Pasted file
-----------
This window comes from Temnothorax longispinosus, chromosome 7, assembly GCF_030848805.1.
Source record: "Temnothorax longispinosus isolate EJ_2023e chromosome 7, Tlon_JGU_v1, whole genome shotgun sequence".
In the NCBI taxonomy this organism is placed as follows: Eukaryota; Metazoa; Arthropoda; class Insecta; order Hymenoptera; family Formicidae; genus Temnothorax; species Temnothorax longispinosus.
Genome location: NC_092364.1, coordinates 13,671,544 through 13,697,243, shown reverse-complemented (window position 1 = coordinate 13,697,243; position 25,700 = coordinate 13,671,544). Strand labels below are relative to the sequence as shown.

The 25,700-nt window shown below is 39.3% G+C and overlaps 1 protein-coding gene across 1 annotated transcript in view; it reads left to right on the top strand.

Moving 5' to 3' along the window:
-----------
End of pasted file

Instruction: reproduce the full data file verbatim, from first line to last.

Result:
This window comes from Temnothorax longispinosus, chromosome 7, assembly GCF_030848805.1.
Source record: "Temnothorax longispinosus isolate EJ_2023e chromosome 7, Tlon_JGU_v1, whole genome shotgun sequence".
In the NCBI taxonomy this organism is placed as follows: Eukaryota; Metazoa; Arthropoda; class Insecta; order Hymenoptera; family Formicidae; genus Temnothorax; species Temnothorax longispinosus.
Genome location: NC_092364.1, coordinates 13,671,544 through 13,697,243, shown reverse-complemented (window position 1 = coordinate 13,697,243; position 25,700 = coordinate 13,671,544). Strand labels below are relative to the sequence as shown.

The 25,700-nt window shown below is 39.3% G+C and overlaps 1 protein-coding gene across 1 annotated transcript in view; it reads left to right on the top strand.

Moving 5' to 3' along the window: